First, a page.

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Experimentation and Learning lead to Ford’s production line insight

I find it slightly ironic how the learning and experimenting philosophy so heavily emphasised in the lean world ultimately produced, what is considered the opposite approach inspired by the Ford production line.

“…when Henry Ford and his team developed the production line, they didn’t just sit down and deductively theorize about it on paper. nor did they merely try random experiments. Instead, they used a bit of both. … Armed with a set of deductive hypotheses, Ford began experimenting with different configurations of his plant between 1908 and 1912. After four years of tinkering, in 1913 he struck on the key insight that the car itself should move along the production line rather than the workers…” – From Chapter 12 of the Origins of Wealth by Eric D Beinhocker.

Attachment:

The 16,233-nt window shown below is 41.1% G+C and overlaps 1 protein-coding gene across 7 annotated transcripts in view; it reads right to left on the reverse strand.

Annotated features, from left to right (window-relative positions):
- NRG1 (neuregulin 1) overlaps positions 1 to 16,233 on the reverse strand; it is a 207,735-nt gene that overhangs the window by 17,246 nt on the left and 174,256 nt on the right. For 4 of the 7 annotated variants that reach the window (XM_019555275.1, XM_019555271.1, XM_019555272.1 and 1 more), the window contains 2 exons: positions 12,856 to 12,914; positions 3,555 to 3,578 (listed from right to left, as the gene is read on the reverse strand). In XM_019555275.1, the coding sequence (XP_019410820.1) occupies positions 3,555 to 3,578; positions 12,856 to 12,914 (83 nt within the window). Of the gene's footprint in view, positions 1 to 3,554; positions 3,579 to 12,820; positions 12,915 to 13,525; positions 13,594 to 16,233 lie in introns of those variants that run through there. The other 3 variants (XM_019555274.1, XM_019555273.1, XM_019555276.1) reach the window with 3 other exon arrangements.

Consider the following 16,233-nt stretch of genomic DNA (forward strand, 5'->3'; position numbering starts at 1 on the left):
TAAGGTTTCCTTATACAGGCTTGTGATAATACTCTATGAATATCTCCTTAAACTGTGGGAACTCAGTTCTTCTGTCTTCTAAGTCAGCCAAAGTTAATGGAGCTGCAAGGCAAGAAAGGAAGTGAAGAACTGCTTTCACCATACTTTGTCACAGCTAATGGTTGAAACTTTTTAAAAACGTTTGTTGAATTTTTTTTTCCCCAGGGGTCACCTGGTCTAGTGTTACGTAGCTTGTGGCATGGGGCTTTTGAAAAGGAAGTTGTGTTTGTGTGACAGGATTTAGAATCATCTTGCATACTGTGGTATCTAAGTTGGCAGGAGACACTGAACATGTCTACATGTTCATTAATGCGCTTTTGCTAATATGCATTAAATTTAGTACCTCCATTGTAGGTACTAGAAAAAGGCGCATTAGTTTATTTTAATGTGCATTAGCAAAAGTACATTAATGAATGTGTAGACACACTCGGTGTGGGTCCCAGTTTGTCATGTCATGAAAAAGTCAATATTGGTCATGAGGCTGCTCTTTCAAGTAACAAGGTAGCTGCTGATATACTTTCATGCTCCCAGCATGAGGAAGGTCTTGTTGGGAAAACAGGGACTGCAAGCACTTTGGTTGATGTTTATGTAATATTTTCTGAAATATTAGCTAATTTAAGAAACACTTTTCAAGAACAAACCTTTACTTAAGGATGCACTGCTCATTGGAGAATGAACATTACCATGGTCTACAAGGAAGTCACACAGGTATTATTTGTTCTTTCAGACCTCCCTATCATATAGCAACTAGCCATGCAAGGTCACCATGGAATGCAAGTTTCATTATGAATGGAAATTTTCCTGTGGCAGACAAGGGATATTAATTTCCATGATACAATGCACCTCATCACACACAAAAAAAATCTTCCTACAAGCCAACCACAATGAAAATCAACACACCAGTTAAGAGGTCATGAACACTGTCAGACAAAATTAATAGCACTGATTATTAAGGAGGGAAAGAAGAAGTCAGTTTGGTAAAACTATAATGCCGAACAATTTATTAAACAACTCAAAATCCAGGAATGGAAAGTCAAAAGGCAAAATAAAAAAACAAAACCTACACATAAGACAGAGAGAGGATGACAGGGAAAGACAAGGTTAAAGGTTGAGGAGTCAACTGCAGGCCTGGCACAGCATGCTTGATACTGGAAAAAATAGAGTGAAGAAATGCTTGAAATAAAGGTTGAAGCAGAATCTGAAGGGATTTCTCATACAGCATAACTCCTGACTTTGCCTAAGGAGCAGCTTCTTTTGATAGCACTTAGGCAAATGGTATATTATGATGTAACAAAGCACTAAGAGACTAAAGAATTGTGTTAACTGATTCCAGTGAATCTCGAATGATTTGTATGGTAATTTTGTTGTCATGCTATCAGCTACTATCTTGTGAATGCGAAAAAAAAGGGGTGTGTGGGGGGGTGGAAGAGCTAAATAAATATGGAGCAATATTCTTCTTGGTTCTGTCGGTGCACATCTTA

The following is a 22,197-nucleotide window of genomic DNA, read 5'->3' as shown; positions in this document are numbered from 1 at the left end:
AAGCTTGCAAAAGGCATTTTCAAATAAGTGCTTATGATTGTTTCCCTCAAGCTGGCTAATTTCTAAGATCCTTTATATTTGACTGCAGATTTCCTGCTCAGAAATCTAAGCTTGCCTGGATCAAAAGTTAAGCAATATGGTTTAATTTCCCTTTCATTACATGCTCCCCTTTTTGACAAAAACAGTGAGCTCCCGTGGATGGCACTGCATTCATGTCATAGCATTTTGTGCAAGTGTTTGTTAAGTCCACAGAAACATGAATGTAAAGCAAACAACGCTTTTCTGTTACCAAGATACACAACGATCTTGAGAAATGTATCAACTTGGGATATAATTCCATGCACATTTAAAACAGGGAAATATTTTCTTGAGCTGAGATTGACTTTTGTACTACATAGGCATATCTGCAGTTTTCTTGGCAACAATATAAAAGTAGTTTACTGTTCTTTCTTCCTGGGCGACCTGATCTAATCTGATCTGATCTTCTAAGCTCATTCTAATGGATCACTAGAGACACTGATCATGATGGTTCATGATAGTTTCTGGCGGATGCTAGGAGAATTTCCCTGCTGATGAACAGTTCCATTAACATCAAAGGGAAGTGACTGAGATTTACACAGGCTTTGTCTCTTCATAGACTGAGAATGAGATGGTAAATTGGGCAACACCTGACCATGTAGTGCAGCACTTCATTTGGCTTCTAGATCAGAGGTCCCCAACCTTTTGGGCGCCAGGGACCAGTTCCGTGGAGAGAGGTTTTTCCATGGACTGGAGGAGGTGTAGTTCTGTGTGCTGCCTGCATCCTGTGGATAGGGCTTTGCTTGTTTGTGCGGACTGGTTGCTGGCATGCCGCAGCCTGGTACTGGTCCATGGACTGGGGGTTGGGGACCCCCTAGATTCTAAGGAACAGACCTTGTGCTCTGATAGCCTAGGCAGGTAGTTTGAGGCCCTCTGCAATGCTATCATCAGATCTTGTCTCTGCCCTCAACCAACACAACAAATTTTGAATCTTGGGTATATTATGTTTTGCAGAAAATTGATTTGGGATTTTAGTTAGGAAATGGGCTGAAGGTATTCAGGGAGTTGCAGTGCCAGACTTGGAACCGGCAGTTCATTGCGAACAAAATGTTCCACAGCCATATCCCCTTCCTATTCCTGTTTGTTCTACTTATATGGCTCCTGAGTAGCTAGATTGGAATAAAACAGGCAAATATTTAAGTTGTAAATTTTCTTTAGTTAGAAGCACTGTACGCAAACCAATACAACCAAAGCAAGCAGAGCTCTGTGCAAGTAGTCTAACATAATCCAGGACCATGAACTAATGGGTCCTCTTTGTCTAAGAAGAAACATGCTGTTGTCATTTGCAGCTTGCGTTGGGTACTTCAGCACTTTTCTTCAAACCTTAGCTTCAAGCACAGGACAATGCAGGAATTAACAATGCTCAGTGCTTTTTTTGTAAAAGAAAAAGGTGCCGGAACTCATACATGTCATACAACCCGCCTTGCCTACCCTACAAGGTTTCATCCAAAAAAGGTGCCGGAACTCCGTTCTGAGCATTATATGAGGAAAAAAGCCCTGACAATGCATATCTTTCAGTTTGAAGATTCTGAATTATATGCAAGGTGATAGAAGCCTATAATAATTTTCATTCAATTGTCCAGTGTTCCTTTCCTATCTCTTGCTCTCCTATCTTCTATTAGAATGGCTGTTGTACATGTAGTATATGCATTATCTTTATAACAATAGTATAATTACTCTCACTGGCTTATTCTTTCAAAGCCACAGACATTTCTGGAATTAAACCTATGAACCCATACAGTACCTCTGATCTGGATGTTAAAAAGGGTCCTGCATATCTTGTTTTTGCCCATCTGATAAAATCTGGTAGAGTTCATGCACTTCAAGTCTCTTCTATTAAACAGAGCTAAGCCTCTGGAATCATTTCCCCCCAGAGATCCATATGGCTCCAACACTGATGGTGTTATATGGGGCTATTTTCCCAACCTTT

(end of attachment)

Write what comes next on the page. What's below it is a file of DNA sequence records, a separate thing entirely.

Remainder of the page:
1 Comment

  1. Different contexts, different results. Henry Ford had a very different environment – lower-education workers, less automation, and far less (zero) robotic support.

    The real irony is that this learning and experimenting philosophy got morphed, over time, into a very iron-clad culture – one that still tried to learn and experiment, but in a very restricted context (namely, speeding up the production line)

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